I know this isn’t exactly a controversial opinion. Shinji is in great form, he’s a beloved player, and virtually the entire fan base is clamoring for his extension. To avoid sounding repetitive, this article will be an attempt to use Shinji’s play over the past two seasons, as well as what this squad will look like in the future, to explain exactly why Shinji should stay.
Let’s go back in time. When Borussia Dortmund won the first 10 or so matches last season, Shinji was a huge reason for the club’s success. With a healthy squad around him, and playing in his natural position as a proper #10, with Julian Weigl and Ilkay Gündogan playing behind him in a double pivot. It was a vintage Klopp-era 4-2-3-1. As a result, Shinji’s production was through the roof. He finished the year with 13 goals and 13 assists in all competitions. Here’s the formation that brought the best from Shinji:
That doesn’t tell the whole story, however. There was a long stretch of the season where he fell out of Tuchel’s favor, and was almost entirely left out of the Europa League. Why was this? Sure, there were points where his production and his form dipped, but there were other reasons as well. Whenever Ilkay Gündogan was injured (which was pretty often), the formation that Shinji had flourished in was gone. Whether playing in front of a Weigl-Sahin midfield (ugh) or playing out of his position as a Central Midfielder in a 4-3-3 with Gonzalo Castro, Shinji was not utilized to his full potential.
This trend continued into this season.
With Mario Götze and Sebastian Rode coming to Borussia Dortmund, there were immediate questions about Shinji’s place in Borussia Dortmund’s midfield. There were two problems. First, neither of those players were successful. Second, neither of those players could replace Ilkay Gündogan. Neither player had the coveted ability to act in the crucial role of a box-to-box midfielder, crucial for a possession-style system like Thomas Tuchel’s. As a result, the midfield has sputtered all season long. The prevailing system has been a 4-1-4-1, with Shinji primarily playing in a Central Midfield role.
I know that the lineup has changed quite a lot due to injuries, with Guerreiro occasionally appearing in midfield, and the occasional back 3/5 hybrid, but the 4-1-4-1 more or less what we’ve seen. Playing in this formation, Shinji has struggled. In the traditional center midfield role, Shinji has a goal and an assist in 5 starts, with no goals and no assists coming off the bench 8 times. (Source: whoscored)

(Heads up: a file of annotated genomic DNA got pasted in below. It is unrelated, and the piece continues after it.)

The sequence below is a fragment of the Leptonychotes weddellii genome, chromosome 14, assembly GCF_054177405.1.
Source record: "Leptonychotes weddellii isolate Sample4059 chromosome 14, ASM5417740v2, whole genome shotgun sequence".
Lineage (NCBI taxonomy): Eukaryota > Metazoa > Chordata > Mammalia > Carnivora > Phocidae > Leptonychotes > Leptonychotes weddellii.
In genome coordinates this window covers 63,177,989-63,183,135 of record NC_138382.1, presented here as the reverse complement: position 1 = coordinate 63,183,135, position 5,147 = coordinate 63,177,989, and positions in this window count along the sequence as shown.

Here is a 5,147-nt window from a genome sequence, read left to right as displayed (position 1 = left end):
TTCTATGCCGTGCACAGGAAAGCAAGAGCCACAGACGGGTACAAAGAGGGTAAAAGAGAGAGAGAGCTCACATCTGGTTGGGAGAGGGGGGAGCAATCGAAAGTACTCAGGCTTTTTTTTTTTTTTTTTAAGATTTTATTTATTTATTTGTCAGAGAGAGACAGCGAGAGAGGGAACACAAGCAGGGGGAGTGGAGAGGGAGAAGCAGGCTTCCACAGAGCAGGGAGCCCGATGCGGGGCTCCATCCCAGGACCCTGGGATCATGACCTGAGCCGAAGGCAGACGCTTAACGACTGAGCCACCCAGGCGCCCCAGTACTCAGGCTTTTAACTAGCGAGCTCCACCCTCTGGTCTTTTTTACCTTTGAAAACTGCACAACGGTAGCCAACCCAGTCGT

When he has played as an attacking midfielder, being given more space off the ball and less defensive responsibility, Shinji has been productive. In five starts in this position, he has two goals and three assists, echoing his production from early last season. In recent weeks, he has been on fire, demonstrating his technical ability and attacking skill in a brilliant performance against Hamburg, as well as some impressive performances with the Japanese national team.
To recap, this season has been an up and down season for Shinji. He’s been forced to defend more and become more involved in the buildup of play. His production has dipped, all while a Gündogan replacement failed to ever appear.
With the signing of Borussia Mönchengladbach midfielder Mahmoud Dahoud, Dortmund have finally found the replacement for Ilkay Gündogan. I believe that if Dahoud has the impact that we hope he does, we could see a great year from Shinji next year. He has shown in the past weeks that he still possesses vast amounts of dribbling, passing, and offensive awareness, which could come to fruition in a 4-2-3-1 in front of a Weigl-Dahoud midfield.
I understand that there are other formations that we can play as well. With the addition of Toprak, Tuchel may want to employ a 3-5-2 or some other system involving three center backs. We obviously won’t see a 4-2-3-1 every match, but it does open up another option for Tuchel, and provides a formation where Shinji could be of great use.